US EPA’s study “Federal Disincentives: A Study of Federal Tax Subsidies and Other Programme Affecting Virgin Industries and Recycling”[viii], recognized the tax advantage for virgin materials, when compared to secondary materials, posed a serious obstacle to recycling. The relative price of secondary materials as compared to virgin resins is a key driver for increased performance of the recycling chain. In the current scenario, the relatively low economic value of these materials in the market, when taking into account the cost incurred in collection and recycling, is an obstacle in improving the collection and recovery rates of scrap. Augmenting demand for secondary materials, higher profit margins will ensure investment in greater quality control mechanisms in the material recovery process.
Recycling is only one part of the loop of the circular economy. Only when the end-user becomes willing to buy recycled secondary material is the loop closed. To build demand for recycled material, it must be competitive with virgin materials. In the present market conditions, the recycled secondary material or products in the market are competing against other secondary materials rather than the virgin material. A move to exempt recycled goods from taxation n structures like GST will not just create a level field in the market, but also send a strong message to the world about India’s commitment towards a circular economy.
Incentivizing Recycling Across the World
The developed countries over the last few decades have gone beyond the conventional command and control mechanism and innovatively used various policy instruments to mitigate the environmental impact of consumer goods. Amongst which is the Extended Producers Responsibility (EPR), which seeks to make the producer responsible for the product recovery and end-of-life of products they generate.
The EPR model has been widely replicated, albeit with modification, across Europe. The UK uses the Packaging Recovery Notes (PRNs), a system that requires the plastic packaging manufacturers or manufacturers to get certificates of recovery from authorized recyclers. The latter issue certificates to manufacturers for a fee, thereby enabling a system of collection and processing of plastic packaging waste. The waste collection is formalized through this process, and tracked by the government agencies to assess plastic generation and subsequent recovery. Their recycling policy is based on the polluter-pays principle, taxing waste generators to pay for its disposal. Those industries whose products are difficult to reuse or recycle invite a levy of higher tax.
Sweden and the Netherlands have a similar incentive-based deposit-return scheme. Sweden’s recycling program started in the mid-1980s, intensively invested in segregation and collection efforts in its cities. Their current deposit-return scheme incentivizes consumers to return PET bottles and cans through cash rebates. Today, Sweden has a recycling station every 300 meters away from a residential area[ix]. This has facilitated the collection of plastic bottles with a 100 percent coverage of households.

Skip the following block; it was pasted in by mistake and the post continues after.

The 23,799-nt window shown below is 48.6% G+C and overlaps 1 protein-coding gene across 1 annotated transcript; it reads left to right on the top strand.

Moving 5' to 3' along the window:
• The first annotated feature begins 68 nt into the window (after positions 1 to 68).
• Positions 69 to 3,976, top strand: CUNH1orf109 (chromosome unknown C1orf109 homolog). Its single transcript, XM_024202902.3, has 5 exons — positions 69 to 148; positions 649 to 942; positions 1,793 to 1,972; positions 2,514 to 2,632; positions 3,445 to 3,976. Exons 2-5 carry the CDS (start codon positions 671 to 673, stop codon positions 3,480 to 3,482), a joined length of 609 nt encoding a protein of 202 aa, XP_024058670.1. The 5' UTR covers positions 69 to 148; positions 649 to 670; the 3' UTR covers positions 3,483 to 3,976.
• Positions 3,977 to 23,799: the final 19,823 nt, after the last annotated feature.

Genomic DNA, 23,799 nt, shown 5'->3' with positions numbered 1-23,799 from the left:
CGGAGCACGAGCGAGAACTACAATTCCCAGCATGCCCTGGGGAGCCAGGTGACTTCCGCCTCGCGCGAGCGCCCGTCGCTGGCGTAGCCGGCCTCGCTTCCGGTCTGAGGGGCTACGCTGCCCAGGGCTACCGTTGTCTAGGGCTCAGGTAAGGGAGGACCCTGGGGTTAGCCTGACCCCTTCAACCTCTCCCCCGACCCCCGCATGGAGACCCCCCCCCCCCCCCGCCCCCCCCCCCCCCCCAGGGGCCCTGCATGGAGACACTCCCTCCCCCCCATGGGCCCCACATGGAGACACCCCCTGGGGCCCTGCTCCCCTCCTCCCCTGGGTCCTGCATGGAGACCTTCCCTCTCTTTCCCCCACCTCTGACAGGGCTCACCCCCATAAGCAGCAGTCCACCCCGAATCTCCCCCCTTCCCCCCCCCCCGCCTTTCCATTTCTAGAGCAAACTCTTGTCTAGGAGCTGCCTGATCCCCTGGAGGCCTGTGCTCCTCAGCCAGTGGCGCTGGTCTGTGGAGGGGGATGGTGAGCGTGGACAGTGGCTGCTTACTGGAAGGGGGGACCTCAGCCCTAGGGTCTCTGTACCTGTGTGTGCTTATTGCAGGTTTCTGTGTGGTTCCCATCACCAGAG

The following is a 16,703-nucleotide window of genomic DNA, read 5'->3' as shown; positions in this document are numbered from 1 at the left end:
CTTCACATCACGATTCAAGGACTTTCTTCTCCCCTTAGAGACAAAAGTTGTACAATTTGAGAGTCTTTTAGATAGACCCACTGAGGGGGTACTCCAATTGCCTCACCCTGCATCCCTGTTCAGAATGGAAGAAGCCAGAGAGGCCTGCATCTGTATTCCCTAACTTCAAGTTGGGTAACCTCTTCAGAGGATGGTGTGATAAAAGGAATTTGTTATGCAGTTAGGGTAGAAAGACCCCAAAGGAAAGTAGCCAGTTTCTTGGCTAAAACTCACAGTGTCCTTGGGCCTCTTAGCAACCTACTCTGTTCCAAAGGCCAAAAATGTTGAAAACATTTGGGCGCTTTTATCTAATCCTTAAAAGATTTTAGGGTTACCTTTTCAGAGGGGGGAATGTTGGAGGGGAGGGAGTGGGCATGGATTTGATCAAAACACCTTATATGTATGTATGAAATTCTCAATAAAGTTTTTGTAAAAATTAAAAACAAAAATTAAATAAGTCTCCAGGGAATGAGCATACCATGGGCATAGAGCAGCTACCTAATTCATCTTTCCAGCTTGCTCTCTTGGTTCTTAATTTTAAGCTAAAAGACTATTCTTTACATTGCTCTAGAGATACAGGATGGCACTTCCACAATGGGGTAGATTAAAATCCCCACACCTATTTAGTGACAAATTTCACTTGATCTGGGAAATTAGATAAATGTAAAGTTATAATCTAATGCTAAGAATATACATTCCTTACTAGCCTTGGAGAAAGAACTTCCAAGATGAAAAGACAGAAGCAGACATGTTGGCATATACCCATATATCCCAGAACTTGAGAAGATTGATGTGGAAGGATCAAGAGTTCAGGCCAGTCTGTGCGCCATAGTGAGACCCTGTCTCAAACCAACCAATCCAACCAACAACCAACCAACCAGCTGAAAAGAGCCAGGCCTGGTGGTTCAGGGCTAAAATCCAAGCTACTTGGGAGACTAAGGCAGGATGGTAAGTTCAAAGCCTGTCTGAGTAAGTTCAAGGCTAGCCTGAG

The Dutch government also launched two financial incentive programs: MIA, an environmental investment rebate, and VAMIL, a discretionary depreciation of environmental investments[x]. They are public schemes to grant tax advantages for environment-friendly products and entrepreneurs and to bring innovative products to the market more rapidly. The nation-wide circular economy program (2016) aims to realize a 50 percent reduction in the use of primary raw materials (minerals, fossil, and metals).
In the US, the Federal and State government has incentivized the domestic industry by exempting recycling companies from sales and property tax. The federal government offers a tax credit on the purchase and depreciation of recycling machinery. The IRS allows companies a tax allowance for depreciation of recycling and bio-fuel plant properties. States including Iowa, Louisiana, North Carolina, and Nevada, offer property tax exemptions for machinery and equipment used for recycling. While states like North Carolina, New Jersey, and Iowa, offer sales tax exemption on purchases of recycling equipment and machinery.
The Tax Cuts and Jobs Act, 2017, introduced tax reforms for the scrap recycling industry. It introduced a slew of measures including lowering the corporate tax rate, eliminating domestic production tax and introduced a 20 percent deduction for pass-through businesses (sole-proprietorship or Limited Liability Company) to help small businesses.
The recycling industry is a crucial enabler in our transition to a circular economy. Promotion of recycling and reuse is a necessary step for a nation to not only reduce the quantum of waste generated but also conserve its natural resources. The nature of the economic transition requires favorable government policies. The fiscal incentives counted above are the initiatives taken by the various government towards such a transition. However, the challenge for India is quite different than the countries counted above. The demands of the heightened inequalities in our economic and social system cannot be served by the policies of a developed country. We need more informed policies that recognize the importance of resource recovery, the capital and resource contribution of the recycling industry in India.
[i] CPCB Report, 2017. Link: http://www.indiaenvironmentportal.org.in/files/file/Generation%20of%20Waste.pdf
[ii] TERI, “Factsheet on plastic waste in India”, 2018. Link: https://www.teriin.org/sites/default/files/files/factsheet
[iii] Forbes,” Plastic Recycling: Could the Future Be in India”, 2018. Link
[iv] PlastIndia Foundation
[v] FICCI, “Use of Single-Use Plastic Needs To Be Minimized…”, Indian Express, 2019. Link
[vi] DownToEarth, Recycling of e-waste in India and its potential”, April 2019. Link
[vii] The NewsMinute, “India’s recycling industry is collapsing, ignoring it will land us in an urban nightmare”, 2017. Link
[viii] Indian Statistical Institute, Economic Research Unit, “Economics of Solid Waste Management: A Survey of Existing Literature”. Kolkata, 2003. Link: https://www.researchgate.net/publication/285232859
[ix] “From Trash to Treasure: Sweden’s Recycling Revolution”. Link
[x] European Commission, Country Report for Netherland, 2019. Link